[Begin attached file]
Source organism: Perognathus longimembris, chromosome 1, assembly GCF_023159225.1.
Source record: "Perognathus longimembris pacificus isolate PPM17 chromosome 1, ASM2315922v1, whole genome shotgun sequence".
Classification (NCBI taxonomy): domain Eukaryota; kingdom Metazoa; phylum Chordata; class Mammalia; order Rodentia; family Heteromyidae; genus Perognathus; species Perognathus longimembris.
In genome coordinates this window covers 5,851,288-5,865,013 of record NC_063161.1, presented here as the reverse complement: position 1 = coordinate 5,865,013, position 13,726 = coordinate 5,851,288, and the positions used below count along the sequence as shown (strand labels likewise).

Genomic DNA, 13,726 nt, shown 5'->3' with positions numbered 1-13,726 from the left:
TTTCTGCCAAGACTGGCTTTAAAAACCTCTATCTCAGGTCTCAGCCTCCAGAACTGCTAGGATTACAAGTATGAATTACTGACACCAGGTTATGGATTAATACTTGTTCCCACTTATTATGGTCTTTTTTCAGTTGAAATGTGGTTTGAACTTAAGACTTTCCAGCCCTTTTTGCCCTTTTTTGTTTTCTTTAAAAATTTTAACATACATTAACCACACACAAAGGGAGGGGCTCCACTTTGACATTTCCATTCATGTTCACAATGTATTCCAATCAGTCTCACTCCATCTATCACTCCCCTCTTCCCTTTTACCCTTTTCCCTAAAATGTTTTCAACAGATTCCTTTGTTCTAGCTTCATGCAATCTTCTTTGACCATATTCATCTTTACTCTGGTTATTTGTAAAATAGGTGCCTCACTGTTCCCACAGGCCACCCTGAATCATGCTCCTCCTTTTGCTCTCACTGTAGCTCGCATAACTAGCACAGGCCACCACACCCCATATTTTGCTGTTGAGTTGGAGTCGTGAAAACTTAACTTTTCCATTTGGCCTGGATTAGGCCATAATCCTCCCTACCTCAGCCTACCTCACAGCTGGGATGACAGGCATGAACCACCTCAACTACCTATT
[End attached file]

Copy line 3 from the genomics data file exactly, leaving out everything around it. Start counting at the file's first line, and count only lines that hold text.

Classification (NCBI taxonomy): domain Eukaryota; kingdom Metazoa; phylum Chordata; class Mammalia; order Rodentia; family Heteromyidae; genus Perognathus; species Perognathus longimembris.